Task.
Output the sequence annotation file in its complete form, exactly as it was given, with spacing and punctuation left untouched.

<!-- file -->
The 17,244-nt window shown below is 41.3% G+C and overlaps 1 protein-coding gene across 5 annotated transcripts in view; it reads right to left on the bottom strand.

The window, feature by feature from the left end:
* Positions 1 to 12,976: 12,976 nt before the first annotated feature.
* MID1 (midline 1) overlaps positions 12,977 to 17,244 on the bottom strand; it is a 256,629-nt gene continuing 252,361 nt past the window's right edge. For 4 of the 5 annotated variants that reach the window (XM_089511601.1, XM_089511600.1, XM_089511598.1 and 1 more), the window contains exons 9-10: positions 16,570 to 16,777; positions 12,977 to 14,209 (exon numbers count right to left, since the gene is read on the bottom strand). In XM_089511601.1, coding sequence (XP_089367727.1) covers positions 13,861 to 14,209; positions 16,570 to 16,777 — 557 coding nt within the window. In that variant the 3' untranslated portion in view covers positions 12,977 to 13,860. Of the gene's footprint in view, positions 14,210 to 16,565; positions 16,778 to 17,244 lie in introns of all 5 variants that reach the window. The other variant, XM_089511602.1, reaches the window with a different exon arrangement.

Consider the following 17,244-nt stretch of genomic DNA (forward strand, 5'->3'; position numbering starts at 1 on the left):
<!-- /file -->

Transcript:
The 17,244-nt window shown below is 41.3% G+C and overlaps 1 protein-coding gene across 5 annotated transcripts in view; it reads right to left on the bottom strand.

The window, feature by feature from the left end:
* Positions 1 to 12,976: 12,976 nt before the first annotated feature.
* MID1 (midline 1) overlaps positions 12,977 to 17,244 on the bottom strand; it is a 256,629-nt gene continuing 252,361 nt past the window's right edge. For 4 of the 5 annotated variants that reach the window (XM_089511601.1, XM_089511600.1, XM_089511598.1 and 1 more), the window contains exons 9-10: positions 16,570 to 16,777; positions 12,977 to 14,209 (exon numbers count right to left, since the gene is read on the bottom strand). In XM_089511601.1, coding sequence (XP_089367727.1) covers positions 13,861 to 14,209; positions 16,570 to 16,777 — 557 coding nt within the window. In that variant the 3' untranslated portion in view covers positions 12,977 to 13,860. Of the gene's footprint in view, positions 14,210 to 16,565; positions 16,778 to 17,244 lie in introns of all 5 variants that reach the window. The other variant, XM_089511602.1, reaches the window with a different exon arrangement.

Consider the following 17,244-nt stretch of genomic DNA (forward strand, 5'->3'; position numbering starts at 1 on the left):